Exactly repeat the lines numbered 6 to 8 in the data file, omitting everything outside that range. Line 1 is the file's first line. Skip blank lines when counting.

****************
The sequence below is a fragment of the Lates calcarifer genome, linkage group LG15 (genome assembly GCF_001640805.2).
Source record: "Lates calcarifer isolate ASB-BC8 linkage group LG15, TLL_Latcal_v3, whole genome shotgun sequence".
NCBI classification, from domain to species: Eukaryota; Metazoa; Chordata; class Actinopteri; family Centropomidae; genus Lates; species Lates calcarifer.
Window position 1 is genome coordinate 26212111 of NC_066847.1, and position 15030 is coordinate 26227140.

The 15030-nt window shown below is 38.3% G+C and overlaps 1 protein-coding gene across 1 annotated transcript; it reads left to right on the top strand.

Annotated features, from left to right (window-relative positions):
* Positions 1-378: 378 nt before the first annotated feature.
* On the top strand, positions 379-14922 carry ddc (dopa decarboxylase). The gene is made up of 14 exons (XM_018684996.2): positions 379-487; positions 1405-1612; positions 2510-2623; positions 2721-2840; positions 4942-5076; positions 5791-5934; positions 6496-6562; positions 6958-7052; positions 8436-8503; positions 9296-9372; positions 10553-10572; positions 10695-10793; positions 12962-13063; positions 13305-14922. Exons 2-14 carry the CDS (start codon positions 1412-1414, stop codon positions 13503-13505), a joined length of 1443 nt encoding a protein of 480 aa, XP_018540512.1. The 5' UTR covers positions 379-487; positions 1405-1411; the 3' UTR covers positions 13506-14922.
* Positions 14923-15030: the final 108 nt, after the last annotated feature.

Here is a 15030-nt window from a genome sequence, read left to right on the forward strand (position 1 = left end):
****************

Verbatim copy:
Annotated features, from left to right (window-relative positions):
* Positions 1-378: 378 nt before the first annotated feature.
* On the top strand, positions 379-14922 carry ddc (dopa decarboxylase). The gene is made up of 14 exons (XM_018684996.2): positions 379-487; positions 1405-1612; positions 2510-2623; positions 2721-2840; positions 4942-5076; positions 5791-5934; positions 6496-6562; positions 6958-7052; positions 8436-8503; positions 9296-9372; positions 10553-10572; positions 10695-10793; positions 12962-13063; positions 13305-14922. Exons 2-14 carry the CDS (start codon positions 1412-1414, stop codon positions 13503-13505), a joined length of 1443 nt encoding a protein of 480 aa, XP_018540512.1. The 5' UTR covers positions 379-487; positions 1405-1411; the 3' UTR covers positions 13506-14922.